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The first two women in the world under Islam

The first two women in the world under Islam


The prime minister of Pakistan
The bus driver in Iran
Who is leading the way for women?

By Azar Majedi

Couple of weeks ago I saw two short films, one news report, the other a documentary. They have apparently no relevance to each other. But for me they exposed latent truths about the so-called "Moslem world."

The first one was about the return of Binazir Bhutto to Pakistan. She is the former Prime Minister of Pakistan, who was introduced both by the reporter and herself as the first Moslem leader of a "Moslem country." The international media tried hard to turn this into an important piece of news. We were even shown live the landing of the airplane which took her and her entourage from Dubai into Karachi. We were made to feel emotional by her broken voice talking about her beloved country. The first Moslem woman leader who was elected and toppled twice, tried for embezzlement and money laundering. By the words of the same reporter, in exile, in Dubai she has made millions of dollars, amassed in international banks.

She has made a deal with President Musharraf, to help him, as an ousted opposition leader, out of the political crisis he is in, in return for her money be unblocked in Pakistani's banks. They have negotiated behind closed doors for a while. Finally they reached an agreement. Musharraf is in deep political crisis. Since September 11 terrorist attack, Musharraf has become increasingly close to the US. The United States has paid him dearly for his services. This has put him in odds with the Islamists, who enjoy a great power in Pakistan. Musharraf was previously a great ally of Taliban. Taliban leaders escaped to Pakistan after the western military attack led by the US. Islamic Madrasses, where suicide bombers are trained and Islamists recruit their victims, are an important feature of Pakistani society. The raw between Musharraf's government and the Islamists came to a height after the siege of the Red mosque.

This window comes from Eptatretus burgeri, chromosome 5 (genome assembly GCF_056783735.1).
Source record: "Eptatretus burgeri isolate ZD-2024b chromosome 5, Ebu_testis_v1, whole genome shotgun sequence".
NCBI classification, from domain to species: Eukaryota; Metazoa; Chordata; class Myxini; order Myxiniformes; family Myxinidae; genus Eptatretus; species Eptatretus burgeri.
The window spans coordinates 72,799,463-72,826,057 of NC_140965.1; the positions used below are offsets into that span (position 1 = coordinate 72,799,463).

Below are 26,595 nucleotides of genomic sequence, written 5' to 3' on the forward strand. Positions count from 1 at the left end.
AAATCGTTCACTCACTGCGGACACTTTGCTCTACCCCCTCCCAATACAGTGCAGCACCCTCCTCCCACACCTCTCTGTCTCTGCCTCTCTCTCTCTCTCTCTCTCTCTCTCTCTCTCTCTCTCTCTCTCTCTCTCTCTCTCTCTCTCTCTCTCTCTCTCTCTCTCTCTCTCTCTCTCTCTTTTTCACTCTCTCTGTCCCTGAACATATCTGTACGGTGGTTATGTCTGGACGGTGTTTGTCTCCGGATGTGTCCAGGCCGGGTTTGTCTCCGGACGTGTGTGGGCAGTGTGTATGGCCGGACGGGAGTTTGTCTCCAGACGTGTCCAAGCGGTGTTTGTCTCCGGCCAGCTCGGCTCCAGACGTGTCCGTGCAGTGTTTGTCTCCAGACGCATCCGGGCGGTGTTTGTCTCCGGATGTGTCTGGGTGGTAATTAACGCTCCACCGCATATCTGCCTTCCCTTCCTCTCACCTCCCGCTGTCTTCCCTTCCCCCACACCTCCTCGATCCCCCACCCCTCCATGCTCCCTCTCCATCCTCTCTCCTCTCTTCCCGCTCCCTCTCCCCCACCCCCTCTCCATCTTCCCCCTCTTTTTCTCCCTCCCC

The scenario of Ms Bhutto's return is classic or better described a cliché. The military dictator is in trouble, the milder opposition leader, whose main job when in power, had been to plunder the country and the people, is portrayed as the hero of democracy. The international media knows this job only too well, to sell her as the angel of freedom to the frustrated people, stuck between two evils, one military dictatorship and the other an Islamic one. This game of political and media engineering is too transparent to miss. However, what struck me was, the way she was described repeatedly, as the first "Moslem woman leader in the Moslem world." Why did they have to mention this repeatedly? What purpose does this serve?

In the world under the Islamic terrorism, and gaining power by political Islam, finding "moderate Moslem figures" has become a strategy. The problem has been defined by the politicians, strategists and academia as Moslem extremists, so, to their mind, the panacea is Moderate Moslems. Particularly if they are female they are more appealing. This is why we keep being reminded of her being the first Moslem woman leader. This is to say she is a good alternative vis a vis the extremists.

However, one cannot help but to ask some pertinent questions. Did Ms Bhutto make any changes in the lot of Pakistani women, when she was leading the country? Did her reign make any significant change in Islamic laws concerning women's rights and male priviledges? Did she even try to challenge the Islamists grip on power? Did she even attempt to close down the notorious Madrasses? The answer to all above questions is a clear NO.

We should leave Ms. Bhutto and move to the second story.